Table 1. Demographic characteristics, blood pressure values of groups A, B, C.

Table 2. Blood glucose, HbA1c, lipid profiles of groups A, B, C.

Table 3. Values of inflammatory markers of groups A, B, C.

patients with diabetes (Table 2). Levels of total cholesterol were comparable in all the three groups of patients with type 2 diabetes, though higher than healthy controls (Group D) (Table 2). Serum LDL-C was significantly higher in Group C as compared to group A (p = 0.005), and this was significantly higher in all patients with type 2 diabetes compared to healthy controls (Table 2). Value of serum triglycerides was significantly higher in Group C compared to Group B (p = 0.01), and was of a higher value compared to healthy controls (Table 2).

Patients with Low bodyweight type 2 DM had significantly lower levels of serum hsCRP as compared to obese patients with type 2 DM (p = 0.04), and values of serum hsCRP were significantly higher in patients with type 2 DM of all the three groups A,B and C compared to healthy controls (p = 0.03, 0.001, 0.001 respectively) (Table 3). Serum adiponectin levels were lower than healthy controls in all the three groups of patients with type 2 DM, however they only differed to a level of statistical significance between Groups A and D (p = 0.01) and Groups B and D (p = 0.01) (Table 3). NF-κB expression in peripheral blood mononuclear cells was lowest in Group A amongst all groups of patients with type 2 DM, even though it was higher in all the three groups of patients with type 2 diabetes compared to healthy controls. There was a statistical significance of difference only between Groups B and D (p = 0.03) (Table 3).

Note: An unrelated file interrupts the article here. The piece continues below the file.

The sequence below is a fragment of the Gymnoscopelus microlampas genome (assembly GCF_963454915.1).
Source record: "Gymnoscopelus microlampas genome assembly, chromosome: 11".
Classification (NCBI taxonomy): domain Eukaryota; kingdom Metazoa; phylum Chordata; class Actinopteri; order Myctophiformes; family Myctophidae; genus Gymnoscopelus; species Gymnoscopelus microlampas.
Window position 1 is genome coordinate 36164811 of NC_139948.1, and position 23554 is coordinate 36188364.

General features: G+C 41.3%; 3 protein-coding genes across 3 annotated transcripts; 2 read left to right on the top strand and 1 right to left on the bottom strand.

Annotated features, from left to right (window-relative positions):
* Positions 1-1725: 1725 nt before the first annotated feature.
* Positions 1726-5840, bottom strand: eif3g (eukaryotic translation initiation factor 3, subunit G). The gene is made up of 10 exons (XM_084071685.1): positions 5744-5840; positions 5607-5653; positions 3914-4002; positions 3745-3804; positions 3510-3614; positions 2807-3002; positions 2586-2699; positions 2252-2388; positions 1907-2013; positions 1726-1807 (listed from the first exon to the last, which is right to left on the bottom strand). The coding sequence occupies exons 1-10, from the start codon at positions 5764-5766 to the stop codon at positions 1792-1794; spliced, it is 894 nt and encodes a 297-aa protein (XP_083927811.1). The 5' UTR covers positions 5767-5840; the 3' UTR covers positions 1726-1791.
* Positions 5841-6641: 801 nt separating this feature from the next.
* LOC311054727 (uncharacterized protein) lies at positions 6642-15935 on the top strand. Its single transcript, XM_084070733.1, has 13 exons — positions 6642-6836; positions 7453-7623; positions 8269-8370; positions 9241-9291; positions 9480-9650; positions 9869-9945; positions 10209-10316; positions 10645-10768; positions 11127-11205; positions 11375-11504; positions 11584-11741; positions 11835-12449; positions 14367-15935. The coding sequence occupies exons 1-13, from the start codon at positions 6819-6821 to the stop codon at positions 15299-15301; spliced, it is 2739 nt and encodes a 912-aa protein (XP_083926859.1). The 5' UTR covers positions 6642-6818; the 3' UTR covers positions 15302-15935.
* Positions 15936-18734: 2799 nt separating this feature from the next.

Calculation of Pearson’s correlation coefficient (r) was done between the above mentioned variables in each of the groups. In Group A, levels of serum hsCRP correlated positively with age (r = +0.667, p = 0.025) but negatively with serum HDL-C (r = –0.756, p = 0.007). Levels of serum adiponectin correlated positively with waist-hip ratio (r = +0.610, p = 0.046) and HbA1c (r = +0.606, p = 0.048). In Group B, value of serum hsCRP correlated positively with waist hip ratio (r = +0.398, p = 0.032). NF-κB expression in peripheral blood mononuclear cells had a positive correlation with value of systolic blood pressure (r = +0.379, p = 0.043). In Group C, values of serum hsCRP had a positive correlation with FBG (r = +0.582, p = 0.014), whereas serum adiponectin had a negative correlation with PPBG (r = –0.536, p = 0.026). In Group D, values of serum adiponectin were found to correlate negatively with systolic BP (r = –0.571, p = 0.033), and values of NF-κB expression in peripheral blood mononuclear cells were found to have a positive correlation with levels of HbA1c (r = 0.640, p = 0.014).